The word Mukta means ‘freedom from’. Freedom from Karma and its obligations is what you achieve if you can become Karmamukta or free from bearing the fruits of Karma.
As we have seen in different parts of this book. Karma is the fructification of stored Samskaras in your hard disk that are brought into your Citta by an energy called Vasna. They become trends that lead you to action or Karma. They are like seeds that sprout at a time that is relevant to their sprouting. Neither before, nor later. Their relevance is to the period of destiny that is running concurrently. Good Karmas will fructify during a good planetary period and vice-versa.
So far so good, but the problem is, as we are not aware of this knowledge, and we believe that we are the doers of everything that happens through us, we take responsibility of this karma. If we had realised that these actions were predetermined, because they were fructifications of past stored up engrams or Samskaras and been able to view these actions not as doers, but as observers, then there would not be any emotion or doer-ship attached. Then these actions would have passed and not be re-stored in our hard disks or Karmashayas, as new samskaras.
We would, therefore, not be responsible for this action a second time round and the cycle would not go on. This would lighten the burden of our Karmashaya and we would need to take fewer births to exhaust our Samskaras.
Thinking and believing this can make someone Karmamukta, free from the fruit of future karma. However, this belief has to be as deep as the conscious, subconscious and unconscious levels of the mind.
I found this concept easy to understand but very difficult to practice. The ‘I’ was a habitual part of me. It wasn’t as bad as “who do you think you talking to?” but we are so used to relating all our actions to ourselves that it is difficult to suddenly distance yourself and not feel a part of them.
I found a short cut, as I normally do, to most complicated problems. I decided that if I could practice not being a doer, for even one minute, for a particular time period, and feel it sincerely, I could connect to the next time I felt this by saying “from the last time to this time and from this time to the next time, I have not been a doer of any actions nor take any responsibility for any of my thoughts”.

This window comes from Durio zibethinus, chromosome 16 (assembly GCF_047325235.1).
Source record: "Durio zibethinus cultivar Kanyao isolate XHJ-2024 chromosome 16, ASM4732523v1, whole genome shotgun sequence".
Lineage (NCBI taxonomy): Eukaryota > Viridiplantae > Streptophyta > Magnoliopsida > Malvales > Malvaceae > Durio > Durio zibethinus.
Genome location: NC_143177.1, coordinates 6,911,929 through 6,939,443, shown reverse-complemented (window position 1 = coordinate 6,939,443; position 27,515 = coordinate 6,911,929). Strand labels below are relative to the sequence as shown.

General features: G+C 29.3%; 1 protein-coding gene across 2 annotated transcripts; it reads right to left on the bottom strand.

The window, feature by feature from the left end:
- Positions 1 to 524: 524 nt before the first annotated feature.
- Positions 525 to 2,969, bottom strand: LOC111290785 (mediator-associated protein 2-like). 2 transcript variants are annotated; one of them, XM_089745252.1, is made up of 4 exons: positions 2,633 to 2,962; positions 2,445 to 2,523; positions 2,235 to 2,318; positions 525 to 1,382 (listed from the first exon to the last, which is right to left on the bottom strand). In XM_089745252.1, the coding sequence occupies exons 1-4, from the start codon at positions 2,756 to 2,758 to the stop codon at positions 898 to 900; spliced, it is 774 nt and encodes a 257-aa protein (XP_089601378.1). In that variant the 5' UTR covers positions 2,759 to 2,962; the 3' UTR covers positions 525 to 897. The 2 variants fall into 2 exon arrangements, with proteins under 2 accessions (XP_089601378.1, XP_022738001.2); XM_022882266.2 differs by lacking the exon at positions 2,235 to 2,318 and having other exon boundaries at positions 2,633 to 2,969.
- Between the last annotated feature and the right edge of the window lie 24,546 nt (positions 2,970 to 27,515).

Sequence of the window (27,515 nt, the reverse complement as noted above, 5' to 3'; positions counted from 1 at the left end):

I saw logic in this. I had nullified my misunderstandings of the past and predicted my misunderstands of the future. In order to make me feel deeply sincere I used the concept of “Arpan or Surrender” at the Sthan (I am not trying to compete with lord Ganapati, but then I do not believe that he has the monopoly for outwitting situations. I am referring to his competition with his elder brother for going round the universe. While his elder brother Lord Kartikeya actually went round the universe, Lord Ganapati circled his parents in a few seconds and said that was symbolic to going around the universe. So if the Lord Shiva could accept the logic of his son, why would he not accept ours?).
Watch yourself do this at your place of worship and you will find it sink deeper, quicker. The fact that you will learn to love yourself and worship yourself, will show that you definitely do not wish to live on endlessly, life after life and death after death. It’s not a cakewalk to achieve this, and in weaker moments you may lose conviction and become unsteady in your belief. Therefore the resolve, I am not the doer has to be repeated several thousand times in a hypnotic way, to have faith in it. (Sometimes you may feel this is a mere theoretical exercise and therefore nice to read and bury in a bookshelf, but please remember hundreds of us have tested these theories and live to tell the tale).
Spend five minutes a day saying this to yourself when you are free from stress. Make it a prayer by you to yourself. Inshallah! It will work. The complication herein is this. We find it easy not to take debit for our actions, but credit we do. We acknowledge the fact that we have helped others, been charitable, supported people and a host of other positive deeds. The Jews would call them ‘Mitsvah’, Indians – ‘Punya’, Sikhs – ‘Karsewa’ and so on.
In the initial stages of wanting to serve others, these feelings will arise and that’s very fair. These feelings are highly motivating and push you forward. It is only at a much later stage when you have evolved enough that this concept should be replaced by the realisation that we may feel that these are our actions, but we have realised through our learning that these are pre-programmed and we need to avoid taking credit or discredit from these thoughts and deeds.
Adi Shankaracharya in his poem Atma Shatakam says, “I have neither virtue (Punyam), nor vice (Papam). I do not commit sins or good deeds, nor have happiness or sorrow, pain or pleasure, I do not need mantras, holy places, scriptures (Vedas), rituals or sacrifices (Yagnas). I am none of the triad of the observer or one who experiences the process of observing or experiencing, or any object being observed or experienced. I am indeed, that eternal knowing and bliss, Shiva, love and pure consciousness.”